The last year and a half has seen the rise in popularity of proto-techno mainstay and all-round cult genre electro. This paradigm shift is in part due to the rise in popularity of DJs like DJ Stingray and, of course, Helena Hauff. While electro has never exactly been “underground” it certainly has been pushed aside in favour of the at times oversaturated, personality-void genre of industrial techno. However, much like DJ Stingray, Hauff is not solely a DJ – she has also been releasing music of her own since 2013.
‘Qualm’, Hauff’s second LP, is a record of dualities, from the title down. ‘Qualm’ in German (‘kvalm’) translates as ‘smoke’, while the English meaning of course refers to the feeling of unease, especially about oneself. True to form, the record is unapologetically raw, even brutal at times, and finds the German musician returning to a kind of modus operandi, jamming on her machines, “trying to create something powerful without using too many instruments and layers”.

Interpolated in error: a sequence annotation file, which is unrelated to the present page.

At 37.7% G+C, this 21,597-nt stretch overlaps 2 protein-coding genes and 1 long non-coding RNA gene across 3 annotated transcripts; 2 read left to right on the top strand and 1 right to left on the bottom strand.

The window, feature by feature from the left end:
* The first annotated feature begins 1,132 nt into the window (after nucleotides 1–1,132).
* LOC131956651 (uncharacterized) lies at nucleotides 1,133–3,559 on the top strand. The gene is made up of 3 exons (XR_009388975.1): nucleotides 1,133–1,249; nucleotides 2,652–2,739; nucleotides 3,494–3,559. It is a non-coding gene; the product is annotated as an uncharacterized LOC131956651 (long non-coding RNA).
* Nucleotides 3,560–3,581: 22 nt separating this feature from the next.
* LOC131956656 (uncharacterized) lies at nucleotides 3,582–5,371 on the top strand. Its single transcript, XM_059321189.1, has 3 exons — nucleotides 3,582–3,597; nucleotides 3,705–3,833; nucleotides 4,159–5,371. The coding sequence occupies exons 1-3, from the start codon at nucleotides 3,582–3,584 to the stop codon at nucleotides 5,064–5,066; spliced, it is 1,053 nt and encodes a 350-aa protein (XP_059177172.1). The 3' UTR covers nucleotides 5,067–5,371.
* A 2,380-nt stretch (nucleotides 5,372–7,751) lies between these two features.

Gear can make a project but also break it, so Hauff stripped back her hardware in an effort to go back to basics – a technique that Regis used when creating the now legendary ‘Gymnastics’ in 1996. This calling back to the past is present throughout the whole of ‘Qualm’. ‘Hyper-Intelligent Genetically Enriched Cybrorg’ has a notably Drexciyan quality to it, its aquatic bassline warbling along. Elsewhere, ‘Barrow Boot Boys’ has a Surgeon-like intensity in the drums, on a record that’s refreshingly inspired by past techniques rather than the end results of creativity produced by others.